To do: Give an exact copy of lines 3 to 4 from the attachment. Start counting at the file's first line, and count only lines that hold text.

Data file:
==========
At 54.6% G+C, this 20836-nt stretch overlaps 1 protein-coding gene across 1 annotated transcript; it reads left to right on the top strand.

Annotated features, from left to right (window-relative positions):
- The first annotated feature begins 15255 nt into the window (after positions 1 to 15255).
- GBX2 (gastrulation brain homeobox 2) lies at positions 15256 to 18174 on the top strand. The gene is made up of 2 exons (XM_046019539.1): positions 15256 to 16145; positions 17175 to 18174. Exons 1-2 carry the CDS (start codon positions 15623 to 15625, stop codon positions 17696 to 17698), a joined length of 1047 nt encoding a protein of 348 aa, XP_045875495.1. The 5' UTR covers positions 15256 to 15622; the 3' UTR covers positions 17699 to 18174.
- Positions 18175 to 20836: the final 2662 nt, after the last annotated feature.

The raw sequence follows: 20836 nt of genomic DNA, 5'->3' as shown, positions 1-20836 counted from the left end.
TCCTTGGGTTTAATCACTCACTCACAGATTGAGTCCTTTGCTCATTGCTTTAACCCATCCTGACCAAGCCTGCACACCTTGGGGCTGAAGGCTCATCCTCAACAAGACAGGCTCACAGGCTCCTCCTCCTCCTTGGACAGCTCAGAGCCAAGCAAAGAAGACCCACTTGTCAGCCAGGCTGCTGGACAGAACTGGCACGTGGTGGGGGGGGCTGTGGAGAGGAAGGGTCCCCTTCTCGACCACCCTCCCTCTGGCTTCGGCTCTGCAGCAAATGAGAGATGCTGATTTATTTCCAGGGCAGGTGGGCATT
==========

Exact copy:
- The first annotated feature begins 15255 nt into the window (after positions 1 to 15255).
- GBX2 (gastrulation brain homeobox 2) lies at positions 15256 to 18174 on the top strand. The gene is made up of 2 exons (XM_046019539.1): positions 15256 to 16145; positions 17175 to 18174. Exons 1-2 carry the CDS (start codon positions 15623 to 15625, stop codon positions 17696 to 17698), a joined length of 1047 nt encoding a protein of 348 aa, XP_045875495.1. The 5' UTR covers positions 15256 to 15622; the 3' UTR covers positions 17699 to 18174.